Abstract Digest on Maternal and Child Nutrition Research – Issue 14

AD14This issue of the Abstract Digest features several systematic reviews, a special Maternal and Child Nutrition supplement, several interesting research articles, and reports. Many articles in this issue reiterate the importance of prenatal conditions and maternal nutrition to ensure healthy child growth. Here are some highlights:

  • Knaul and colleagues (2016) in a thoughtful commentary, question the current global definition of maternal health, which narrowly focuses on the period of pregnancy and child birth. They call for an inclusive person-centred approach rather than ailment-focused priority setting for an inclusive and integrated global health to ensure complete care for women.
  • Gernand et al (2016) reviewed micronutrient intake recommendations in pregnancy, risks and consequences of deficiencies especially in the low- and middle-income countries, and the effects of interventions with a particular emphasis on offspring. The authors identify an array of gaps in evidence (e.g., biological pathways and effects of single and multiple micronutrient interventions; identifying effective delivery strategies to influence diets and nutritional status in the context of food aversions and cultural practices during pregnancy) that need urgent attention to ensure optimum nutritional environment for growth. In a systematic review, Rahman et al (2016) find that maternal anemia remains a significant health problem adversely affecting birth and health outcomes in low- and middle-income countries.
  • In a cluster-randomized study, Tripathy et al (2016) report that participatory women’s groups facilitated by accredited social health activists (ASHAs) are helpful in reducing neonatal mortality.
  • Using longitudinal multi-country data from Young Lives, Krishna et al (2016) show that the gap in the height-for-age Z score between low birth weight children and normal weight children narrows but remains, and is not influenced by wealth status.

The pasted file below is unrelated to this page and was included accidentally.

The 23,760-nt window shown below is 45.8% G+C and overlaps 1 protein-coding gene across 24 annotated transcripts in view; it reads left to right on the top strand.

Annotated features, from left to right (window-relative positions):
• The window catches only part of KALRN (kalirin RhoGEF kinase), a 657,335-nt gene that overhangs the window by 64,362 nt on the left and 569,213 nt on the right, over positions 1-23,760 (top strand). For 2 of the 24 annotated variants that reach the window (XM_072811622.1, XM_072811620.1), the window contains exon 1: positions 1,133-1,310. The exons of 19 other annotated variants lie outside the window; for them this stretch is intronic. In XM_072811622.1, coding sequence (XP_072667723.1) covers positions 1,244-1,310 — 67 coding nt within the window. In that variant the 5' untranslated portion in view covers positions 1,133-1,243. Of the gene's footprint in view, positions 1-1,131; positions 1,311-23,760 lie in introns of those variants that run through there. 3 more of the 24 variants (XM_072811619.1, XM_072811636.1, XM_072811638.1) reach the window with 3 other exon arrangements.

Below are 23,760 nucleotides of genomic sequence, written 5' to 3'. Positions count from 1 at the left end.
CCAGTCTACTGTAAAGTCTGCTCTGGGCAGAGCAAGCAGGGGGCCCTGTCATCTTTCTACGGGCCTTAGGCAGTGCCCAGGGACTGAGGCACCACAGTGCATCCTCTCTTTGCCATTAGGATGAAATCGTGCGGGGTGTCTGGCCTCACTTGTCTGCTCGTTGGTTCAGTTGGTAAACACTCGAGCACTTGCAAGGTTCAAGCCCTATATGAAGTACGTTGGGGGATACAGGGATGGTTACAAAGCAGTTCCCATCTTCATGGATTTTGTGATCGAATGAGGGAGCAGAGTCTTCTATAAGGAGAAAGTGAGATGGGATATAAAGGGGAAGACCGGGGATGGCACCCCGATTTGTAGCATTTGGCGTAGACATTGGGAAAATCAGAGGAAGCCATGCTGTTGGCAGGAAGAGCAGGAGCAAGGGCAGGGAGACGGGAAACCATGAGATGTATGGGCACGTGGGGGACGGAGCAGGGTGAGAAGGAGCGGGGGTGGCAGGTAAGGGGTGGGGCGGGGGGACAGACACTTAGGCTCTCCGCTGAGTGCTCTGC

• Based on a systematic review, Kristjansson et. al (2016) suggest that supplementary food is effective for children under two years of age and for those who are poor or less well-nourished. The success of supplementary food programs depends on the quality and quantity of food and a reliable supply chain. Another systematic review finds that home fortification with multiple micronutrients in powder in complementary feeding has good adherence and is well accepted by caregivers (de Barros et al 2016). Weber et al (2016) examine the acceptability of locally produced ready-to-use therapeutic foods (RUTF) in four countries and find that the local RUTF is well tolerated in India. Based on literature review and qualitative analysis of the studies, Suri et al (2016) find fortified blended foods (FBF) with dairy to be beneficial in the treatment of children with moderate acute malnutrition.
  • Nandi et al (2016) find that children born in villages exposed to a food supplementation program were more likely to be enrolled in school and completed more years of schooling than children born in the control villages.
  • Using mixed methods, Srivastava et al (2016) examine the functionality of the Village Health, Sanitation, and Nutrition Committees (VHSNCs) and identify weaknesses (such as lack of role clarity, training, supportive supervision, linkages with the community and the health system) that require urgent attention, to make the VHSNCs effective.
  • The Maternal & Child Nutrition supplement on Stop Stunting in South Asia is a must-read that brings together a rich compendium of research that emphasizes the equal need for economic growth to invest in the public sector and an equal imperative to make the necessary program and policy investments to improve child feeding, women’s nutrition, and household sanitation.